Supreme Court justices said Wednesday that they are not sure what to tell lower courts about how to review potential conflicts of interest that might affect disability benefits decisions.
The justices heard oral arguments in Metropolitan Life Insurance Company et al. vs. Wanda Glenn, a case involving questions about a benefits determination made by a company that served both as the insurer of an employer-sponsored group disability plan and as the administrator.
The plan was governed by the Employee Retirement Income Security Act.
Justices told the lawyers for the parties that they are uncertain about what the lawyers want them to write in their opinion.
Chief Justice John Roberts noted that the Supreme Court has repeatedly emphasized the importance of employer-sponsored benefit plans.
“We want to encourage people to set up ERISA plans,” Roberts said.
The Glenn case deals solely with how the courts should review a benefits determination and not with the merits of the underlying disability claim.
The insurer in the Glenn case, Metropolitan Life Insurance Company, a unit of MetLife Inc., New York, both administered and funded the benefits of an ERISA plan for Sears Roebuck and Company, Hoffman Estates, Ill.
Wanda Glenn, a Sears employee, suffered for years from heart disease. In 2000, she left her job and applied for disability benefits.
MetLife paid Glenn benefits for 2 years, and it also advised her to apply for Social Security disability benefits. She qualified for the Social Security disability benefits.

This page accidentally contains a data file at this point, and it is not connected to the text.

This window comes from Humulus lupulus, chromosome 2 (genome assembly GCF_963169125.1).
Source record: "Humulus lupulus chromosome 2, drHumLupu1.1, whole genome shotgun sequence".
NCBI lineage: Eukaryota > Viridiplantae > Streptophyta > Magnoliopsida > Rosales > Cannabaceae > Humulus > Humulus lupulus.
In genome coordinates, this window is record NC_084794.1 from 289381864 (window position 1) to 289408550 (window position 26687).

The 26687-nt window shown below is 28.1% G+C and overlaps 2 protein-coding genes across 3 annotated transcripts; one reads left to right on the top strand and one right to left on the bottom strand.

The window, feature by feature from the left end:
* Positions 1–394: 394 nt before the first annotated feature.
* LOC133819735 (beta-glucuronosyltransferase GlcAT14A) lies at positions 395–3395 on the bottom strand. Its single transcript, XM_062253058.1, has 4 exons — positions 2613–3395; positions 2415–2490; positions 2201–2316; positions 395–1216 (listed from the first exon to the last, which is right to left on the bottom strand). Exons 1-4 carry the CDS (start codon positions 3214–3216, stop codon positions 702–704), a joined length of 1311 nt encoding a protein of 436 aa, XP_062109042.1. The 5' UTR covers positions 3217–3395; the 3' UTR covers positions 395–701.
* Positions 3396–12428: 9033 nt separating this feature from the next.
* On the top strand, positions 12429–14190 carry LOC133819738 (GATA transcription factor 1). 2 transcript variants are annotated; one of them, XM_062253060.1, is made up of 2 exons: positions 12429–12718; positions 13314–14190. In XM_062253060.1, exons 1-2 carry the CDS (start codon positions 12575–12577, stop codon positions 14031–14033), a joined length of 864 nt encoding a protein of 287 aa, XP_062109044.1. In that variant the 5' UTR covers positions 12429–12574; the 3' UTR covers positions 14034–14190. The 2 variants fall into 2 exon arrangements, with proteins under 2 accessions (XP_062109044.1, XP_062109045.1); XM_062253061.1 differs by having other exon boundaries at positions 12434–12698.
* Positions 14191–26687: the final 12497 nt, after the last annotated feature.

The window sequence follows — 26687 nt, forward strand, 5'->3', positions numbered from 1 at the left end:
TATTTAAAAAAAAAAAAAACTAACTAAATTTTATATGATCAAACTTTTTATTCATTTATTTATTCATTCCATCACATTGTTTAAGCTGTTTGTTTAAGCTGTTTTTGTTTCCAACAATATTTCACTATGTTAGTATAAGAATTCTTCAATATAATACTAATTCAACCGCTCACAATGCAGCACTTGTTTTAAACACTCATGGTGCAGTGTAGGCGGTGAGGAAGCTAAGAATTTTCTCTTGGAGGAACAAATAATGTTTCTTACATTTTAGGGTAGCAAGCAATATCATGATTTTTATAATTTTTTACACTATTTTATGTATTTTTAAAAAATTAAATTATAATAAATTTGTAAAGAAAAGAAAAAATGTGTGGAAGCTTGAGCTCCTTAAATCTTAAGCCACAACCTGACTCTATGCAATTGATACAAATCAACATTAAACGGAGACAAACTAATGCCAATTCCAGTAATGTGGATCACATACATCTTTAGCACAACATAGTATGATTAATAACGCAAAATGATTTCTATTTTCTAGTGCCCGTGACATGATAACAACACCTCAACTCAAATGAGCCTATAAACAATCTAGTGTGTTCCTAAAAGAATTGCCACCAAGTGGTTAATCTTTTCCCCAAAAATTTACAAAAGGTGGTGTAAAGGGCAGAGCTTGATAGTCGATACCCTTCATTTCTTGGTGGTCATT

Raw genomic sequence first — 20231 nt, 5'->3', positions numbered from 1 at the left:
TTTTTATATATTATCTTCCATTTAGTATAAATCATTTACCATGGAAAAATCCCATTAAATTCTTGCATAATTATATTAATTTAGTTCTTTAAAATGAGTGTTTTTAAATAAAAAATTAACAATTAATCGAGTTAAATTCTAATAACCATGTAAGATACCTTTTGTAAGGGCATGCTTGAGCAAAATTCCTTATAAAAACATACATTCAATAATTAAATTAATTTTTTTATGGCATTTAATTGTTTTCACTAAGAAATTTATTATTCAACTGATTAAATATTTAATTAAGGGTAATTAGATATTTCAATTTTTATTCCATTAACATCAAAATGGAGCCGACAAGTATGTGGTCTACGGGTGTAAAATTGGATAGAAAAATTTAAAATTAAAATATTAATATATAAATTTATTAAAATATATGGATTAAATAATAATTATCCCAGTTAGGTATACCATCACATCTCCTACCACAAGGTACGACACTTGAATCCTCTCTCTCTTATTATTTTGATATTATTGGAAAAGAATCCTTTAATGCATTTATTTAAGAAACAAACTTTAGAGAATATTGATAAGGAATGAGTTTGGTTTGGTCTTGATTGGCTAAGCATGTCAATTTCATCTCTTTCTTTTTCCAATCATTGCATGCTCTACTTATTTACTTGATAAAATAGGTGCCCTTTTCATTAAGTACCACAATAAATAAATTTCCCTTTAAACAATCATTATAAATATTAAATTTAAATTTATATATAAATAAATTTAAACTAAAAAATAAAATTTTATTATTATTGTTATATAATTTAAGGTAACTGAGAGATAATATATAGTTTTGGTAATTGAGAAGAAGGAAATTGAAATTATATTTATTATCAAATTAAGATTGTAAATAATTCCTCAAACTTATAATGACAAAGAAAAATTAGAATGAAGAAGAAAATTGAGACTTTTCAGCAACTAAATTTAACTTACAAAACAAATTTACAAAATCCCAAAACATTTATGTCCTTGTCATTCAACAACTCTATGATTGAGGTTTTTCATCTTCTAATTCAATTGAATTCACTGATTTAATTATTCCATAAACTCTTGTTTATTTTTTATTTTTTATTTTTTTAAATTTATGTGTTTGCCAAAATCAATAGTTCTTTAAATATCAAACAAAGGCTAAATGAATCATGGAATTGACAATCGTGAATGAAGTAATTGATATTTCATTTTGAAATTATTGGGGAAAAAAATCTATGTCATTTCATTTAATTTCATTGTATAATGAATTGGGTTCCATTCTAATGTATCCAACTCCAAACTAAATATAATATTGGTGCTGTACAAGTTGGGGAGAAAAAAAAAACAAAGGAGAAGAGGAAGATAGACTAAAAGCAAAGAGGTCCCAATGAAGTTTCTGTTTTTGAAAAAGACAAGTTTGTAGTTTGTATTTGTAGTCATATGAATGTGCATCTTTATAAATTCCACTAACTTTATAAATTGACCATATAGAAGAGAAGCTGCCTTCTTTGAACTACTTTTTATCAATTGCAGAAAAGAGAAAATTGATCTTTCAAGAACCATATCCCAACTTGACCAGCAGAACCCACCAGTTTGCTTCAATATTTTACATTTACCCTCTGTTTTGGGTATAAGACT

In 2002, MetLife reviewed Glenn’s files and decided she was no longer eligible for MetLife disability benefits, even though she had qualified for Social Security benefits.
Glenn sued in a U.S. District court in Columbus, Ohio.
The lower court held that MetLife had not been “arbitrary and capricious” and had not abused its discretion.
The 6th U.S. Circuit Court of Appeals reversed the district court decision. The appeals court judges said the court was entitled to consider MetLife’s dual role in evaluating claims and deciding whether to pay benefits.
The appeals court judges held that MetLife “acted under a conflict of interest” and made a decision that “was not the product of a principled and deliberative reasoning process.”
MetLife appealed to the Supreme Court. The company noted that questions about how to review decisions by insurers that act both as an ERISA plan’s administrator and as the plan’s insurance provider have divided the appellate courts.
The 4th, 5th, 6th, 8th, 9th and 11th circuits require consideration of the insurer’s dual roles when reviewing an ERISA award, while the 1st and 7th circuits do not require consideration of such “structural” conflicts, MetLife reported.
Solicitor General Paul Clement contends in a brief commenting on the case that MetLife “benefits financially if it denies an employee’s claim.”